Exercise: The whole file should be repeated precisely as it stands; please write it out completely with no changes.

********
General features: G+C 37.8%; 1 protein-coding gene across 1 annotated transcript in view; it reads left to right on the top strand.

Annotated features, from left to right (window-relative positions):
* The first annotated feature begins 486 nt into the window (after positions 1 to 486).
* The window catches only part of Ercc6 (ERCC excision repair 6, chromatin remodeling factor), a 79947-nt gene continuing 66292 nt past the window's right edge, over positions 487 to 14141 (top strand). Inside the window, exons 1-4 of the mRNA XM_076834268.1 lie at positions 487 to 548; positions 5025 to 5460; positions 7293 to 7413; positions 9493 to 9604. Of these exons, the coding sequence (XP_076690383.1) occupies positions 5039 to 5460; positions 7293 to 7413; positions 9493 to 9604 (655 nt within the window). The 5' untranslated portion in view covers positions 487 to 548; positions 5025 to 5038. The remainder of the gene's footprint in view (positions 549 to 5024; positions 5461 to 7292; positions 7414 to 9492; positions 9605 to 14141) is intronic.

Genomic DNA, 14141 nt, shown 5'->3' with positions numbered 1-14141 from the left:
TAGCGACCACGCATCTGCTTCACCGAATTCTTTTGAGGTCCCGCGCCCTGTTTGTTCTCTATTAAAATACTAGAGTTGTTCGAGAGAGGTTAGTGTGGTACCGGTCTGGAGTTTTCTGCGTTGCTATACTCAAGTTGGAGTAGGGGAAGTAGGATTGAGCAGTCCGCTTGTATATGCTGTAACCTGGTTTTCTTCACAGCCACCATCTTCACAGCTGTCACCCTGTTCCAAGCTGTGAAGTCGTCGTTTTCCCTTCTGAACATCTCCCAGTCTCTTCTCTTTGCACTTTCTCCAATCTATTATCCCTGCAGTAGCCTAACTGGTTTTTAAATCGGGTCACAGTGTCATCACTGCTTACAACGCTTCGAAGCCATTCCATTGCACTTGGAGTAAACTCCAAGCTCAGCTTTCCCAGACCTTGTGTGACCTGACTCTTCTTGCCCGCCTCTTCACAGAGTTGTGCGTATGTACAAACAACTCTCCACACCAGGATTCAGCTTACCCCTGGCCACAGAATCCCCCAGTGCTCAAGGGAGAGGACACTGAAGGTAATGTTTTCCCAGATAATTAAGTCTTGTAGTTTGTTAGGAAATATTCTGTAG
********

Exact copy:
General features: G+C 37.8%; 1 protein-coding gene across 1 annotated transcript in view; it reads left to right on the top strand.

Annotated features, from left to right (window-relative positions):
* The first annotated feature begins 486 nt into the window (after positions 1 to 486).
* The window catches only part of Ercc6 (ERCC excision repair 6, chromatin remodeling factor), a 79947-nt gene continuing 66292 nt past the window's right edge, over positions 487 to 14141 (top strand). Inside the window, exons 1-4 of the mRNA XM_076834268.1 lie at positions 487 to 548; positions 5025 to 5460; positions 7293 to 7413; positions 9493 to 9604. Of these exons, the coding sequence (XP_076690383.1) occupies positions 5039 to 5460; positions 7293 to 7413; positions 9493 to 9604 (655 nt within the window). The 5' untranslated portion in view covers positions 487 to 548; positions 5025 to 5038. The remainder of the gene's footprint in view (positions 549 to 5024; positions 5461 to 7292; positions 7414 to 9492; positions 9605 to 14141) is intronic.

Genomic DNA, 14141 nt, shown 5'->3' with positions numbered 1-14141 from the left:
TAGCGACCACGCATCTGCTTCACCGAATTCTTTTGAGGTCCCGCGCCCTGTTTGTTCTCTATTAAAATACTAGAGTTGTTCGAGAGAGGTTAGTGTGGTACCGGTCTGGAGTTTTCTGCGTTGCTATACTCAAGTTGGAGTAGGGGAAGTAGGATTGAGCAGTCCGCTTGTATATGCTGTAACCTGGTTTTCTTCACAGCCACCATCTTCACAGCTGTCACCCTGTTCCAAGCTGTGAAGTCGTCGTTTTCCCTTCTGAACATCTCCCAGTCTCTTCTCTTTGCACTTTCTCCAATCTATTATCCCTGCAGTAGCCTAACTGGTTTTTAAATCGGGTCACAGTGTCATCACTGCTTACAACGCTTCGAAGCCATTCCATTGCACTTGGAGTAAACTCCAAGCTCAGCTTTCCCAGACCTTGTGTGACCTGACTCTTCTTGCCCGCCTCTTCACAGAGTTGTGCGTATGTACAAACAACTCTCCACACCAGGATTCAGCTTACCCCTGGCCACAGAATCCCCCAGTGCTCAAGGGAGAGGACACTGAAGGTAATGTTTTCCCAGATAATTAAGTCTTGTAGTTTGTTAGGAAATATTCTGTAG